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Not a toddler, not a parent, but still love ‘Bluey’? You’re not alone

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PHOENIX (AP) — A small blue dog with an Australian accent has captured the hearts of people across the world.

She’s the title character of “Bluey,” a kids’ program consisting of seven-minute episodes that have enraptured children and adults alike. This week’s release of its longest episode yet _ at a whopping 28 minutes — prompted an outpouring of appreciation for the show, even from those who are neither toddler nor parent.

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“Bluey” follows an Australian blue heeler who, along with her sister (a red heeler named Bingo), navigates the days between home and school. It’s a favorite among children for its playful humor, but it also appeals to adults reminiscing about childhood.

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“My childhood experience wasn’t the greatest so I’ve always resonated with shows where life is good,” says Miriam Neel, who lives in Colorado. “The parents in ‘Bluey’ enable imagination and creativity and really get involved with their kids, and I wish I had those experiences.”

Neel is 32 and has chosen not to have any children of her own. She says the show has become part of her morning routine and is often a go-to choice for background noise when she is working from home.

“I’m not going to speak for the entire generation, but millennials find comfort in cartoons. It’s what a lot of us grew up watching,” she said. “And if I’m going to spend time watching something I’d rather watch something that doesn’t make me afraid of the world, like any of the ‘Law & Order’ shows.”

“Bluey,” which now boasts more than 150 episodes, premiered in Australia in 2018 and began streaming on Disney+ in 2020. It also has been adapted into a digital series where famous fans like Bindi Irwin and Eva Mendes read some of the popular storybooks, and a live theater show that travels around the world.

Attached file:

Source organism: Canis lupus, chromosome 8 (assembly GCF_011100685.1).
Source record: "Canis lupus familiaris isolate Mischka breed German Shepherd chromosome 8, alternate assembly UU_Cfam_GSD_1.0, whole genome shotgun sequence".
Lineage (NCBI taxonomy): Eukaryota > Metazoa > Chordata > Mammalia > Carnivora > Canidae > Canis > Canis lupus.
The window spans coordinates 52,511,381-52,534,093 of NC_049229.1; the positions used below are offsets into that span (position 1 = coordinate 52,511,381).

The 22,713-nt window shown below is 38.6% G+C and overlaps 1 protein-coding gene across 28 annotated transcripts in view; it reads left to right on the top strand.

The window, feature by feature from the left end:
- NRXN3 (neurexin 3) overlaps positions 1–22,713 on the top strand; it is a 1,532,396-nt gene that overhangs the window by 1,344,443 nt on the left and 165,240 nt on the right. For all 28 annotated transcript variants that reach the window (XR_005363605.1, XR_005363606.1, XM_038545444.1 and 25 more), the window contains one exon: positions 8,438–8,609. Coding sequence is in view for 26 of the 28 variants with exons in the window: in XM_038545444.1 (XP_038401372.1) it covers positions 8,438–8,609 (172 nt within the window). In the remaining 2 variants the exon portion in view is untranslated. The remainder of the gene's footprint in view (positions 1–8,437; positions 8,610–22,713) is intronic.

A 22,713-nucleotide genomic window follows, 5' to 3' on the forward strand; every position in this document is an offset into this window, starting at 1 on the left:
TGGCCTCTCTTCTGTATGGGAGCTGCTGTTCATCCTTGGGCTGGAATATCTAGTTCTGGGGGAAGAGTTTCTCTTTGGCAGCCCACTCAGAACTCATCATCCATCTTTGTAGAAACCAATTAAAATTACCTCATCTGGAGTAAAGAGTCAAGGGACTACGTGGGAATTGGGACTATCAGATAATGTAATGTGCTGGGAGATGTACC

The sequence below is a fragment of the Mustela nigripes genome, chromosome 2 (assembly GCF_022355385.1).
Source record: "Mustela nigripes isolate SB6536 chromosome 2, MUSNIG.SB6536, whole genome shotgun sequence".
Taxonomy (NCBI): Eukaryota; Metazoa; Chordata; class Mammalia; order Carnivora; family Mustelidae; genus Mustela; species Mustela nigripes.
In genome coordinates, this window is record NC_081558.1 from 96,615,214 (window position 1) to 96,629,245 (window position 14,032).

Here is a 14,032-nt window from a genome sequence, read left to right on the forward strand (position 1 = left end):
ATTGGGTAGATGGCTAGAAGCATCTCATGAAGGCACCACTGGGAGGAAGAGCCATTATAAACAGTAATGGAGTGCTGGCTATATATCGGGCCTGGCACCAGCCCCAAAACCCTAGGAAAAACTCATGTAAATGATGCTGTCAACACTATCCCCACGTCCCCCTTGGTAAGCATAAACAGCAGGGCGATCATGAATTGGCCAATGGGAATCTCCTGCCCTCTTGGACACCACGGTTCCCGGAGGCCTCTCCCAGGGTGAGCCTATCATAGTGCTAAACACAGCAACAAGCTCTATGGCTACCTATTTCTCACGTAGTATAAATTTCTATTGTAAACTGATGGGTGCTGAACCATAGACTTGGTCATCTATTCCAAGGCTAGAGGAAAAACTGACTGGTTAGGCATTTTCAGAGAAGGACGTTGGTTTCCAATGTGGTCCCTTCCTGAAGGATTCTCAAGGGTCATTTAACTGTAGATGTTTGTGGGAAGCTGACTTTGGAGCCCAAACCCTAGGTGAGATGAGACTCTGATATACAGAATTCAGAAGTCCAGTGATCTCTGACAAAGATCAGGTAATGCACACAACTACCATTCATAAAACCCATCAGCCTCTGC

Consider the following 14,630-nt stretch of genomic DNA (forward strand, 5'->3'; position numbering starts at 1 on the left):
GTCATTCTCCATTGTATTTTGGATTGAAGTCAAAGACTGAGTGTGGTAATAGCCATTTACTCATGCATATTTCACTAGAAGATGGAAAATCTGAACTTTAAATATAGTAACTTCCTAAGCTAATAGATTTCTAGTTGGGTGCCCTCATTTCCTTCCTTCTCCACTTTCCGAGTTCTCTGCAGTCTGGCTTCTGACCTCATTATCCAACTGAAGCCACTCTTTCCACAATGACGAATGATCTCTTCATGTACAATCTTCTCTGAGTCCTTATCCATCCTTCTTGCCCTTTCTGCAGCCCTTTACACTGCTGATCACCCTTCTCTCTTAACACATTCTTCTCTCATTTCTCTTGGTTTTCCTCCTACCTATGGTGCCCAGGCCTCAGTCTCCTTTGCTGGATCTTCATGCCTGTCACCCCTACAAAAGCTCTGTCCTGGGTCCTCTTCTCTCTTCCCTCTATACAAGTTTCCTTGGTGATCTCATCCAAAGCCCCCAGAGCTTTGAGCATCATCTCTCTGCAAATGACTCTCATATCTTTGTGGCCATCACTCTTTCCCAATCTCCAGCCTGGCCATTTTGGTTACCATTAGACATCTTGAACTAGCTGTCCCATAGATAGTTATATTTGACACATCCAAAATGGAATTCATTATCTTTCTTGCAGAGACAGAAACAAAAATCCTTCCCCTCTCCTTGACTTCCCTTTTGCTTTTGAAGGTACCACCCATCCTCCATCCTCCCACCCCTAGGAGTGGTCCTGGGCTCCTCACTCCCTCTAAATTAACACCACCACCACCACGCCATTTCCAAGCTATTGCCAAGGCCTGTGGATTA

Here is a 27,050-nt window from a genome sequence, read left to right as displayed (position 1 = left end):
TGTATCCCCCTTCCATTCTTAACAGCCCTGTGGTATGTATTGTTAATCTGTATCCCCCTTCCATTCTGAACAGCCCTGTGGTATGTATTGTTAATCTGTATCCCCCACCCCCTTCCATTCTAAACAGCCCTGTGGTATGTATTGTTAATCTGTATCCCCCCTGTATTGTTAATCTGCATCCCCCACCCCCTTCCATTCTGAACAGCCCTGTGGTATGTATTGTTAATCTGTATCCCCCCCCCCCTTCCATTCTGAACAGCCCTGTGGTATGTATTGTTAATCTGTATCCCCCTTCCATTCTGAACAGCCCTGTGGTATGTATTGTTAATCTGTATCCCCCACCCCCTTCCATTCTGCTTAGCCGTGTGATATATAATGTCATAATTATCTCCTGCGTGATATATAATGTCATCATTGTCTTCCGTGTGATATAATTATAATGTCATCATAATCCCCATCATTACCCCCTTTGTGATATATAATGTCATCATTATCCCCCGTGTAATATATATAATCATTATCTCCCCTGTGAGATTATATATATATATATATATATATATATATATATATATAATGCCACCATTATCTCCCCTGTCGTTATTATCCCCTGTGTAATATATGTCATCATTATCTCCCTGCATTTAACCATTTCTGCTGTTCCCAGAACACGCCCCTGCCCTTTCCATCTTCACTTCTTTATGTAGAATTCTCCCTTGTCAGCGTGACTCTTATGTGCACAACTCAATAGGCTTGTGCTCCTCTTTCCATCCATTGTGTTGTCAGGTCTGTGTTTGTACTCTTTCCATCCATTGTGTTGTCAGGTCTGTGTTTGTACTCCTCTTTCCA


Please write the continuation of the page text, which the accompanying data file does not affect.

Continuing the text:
The show has also won multiple awards, including the Australian Film Institute Award for best children’s television drama every year since 2019 and an International Emmy Kids Award.

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The series provides a child’s perspective into morning routines, errands and chores, while also giving viewers a glimpse of what life is like for parents through mother Chilli and father Bandit.

This week’s special episode, “The Sign,” explores the emotions surrounding themes that resonate with both children and adults _ moving houses, marriage, infertility and relationships after divorce. In addition to these universal themes, the episode wraps up the third season with Easter eggs for dedicated fans.

Lindsey Schmidt, 40, says the show’s continuity keeps her family looking forward to more.

“There are so many callbacks to previous episodes,” says Schmidt, who lives in Ohio with her husband and three children. “The shows that we watch with our kids regularly don’t reflect our lives like this show does. These anthropomorphic dogs feel just like us.”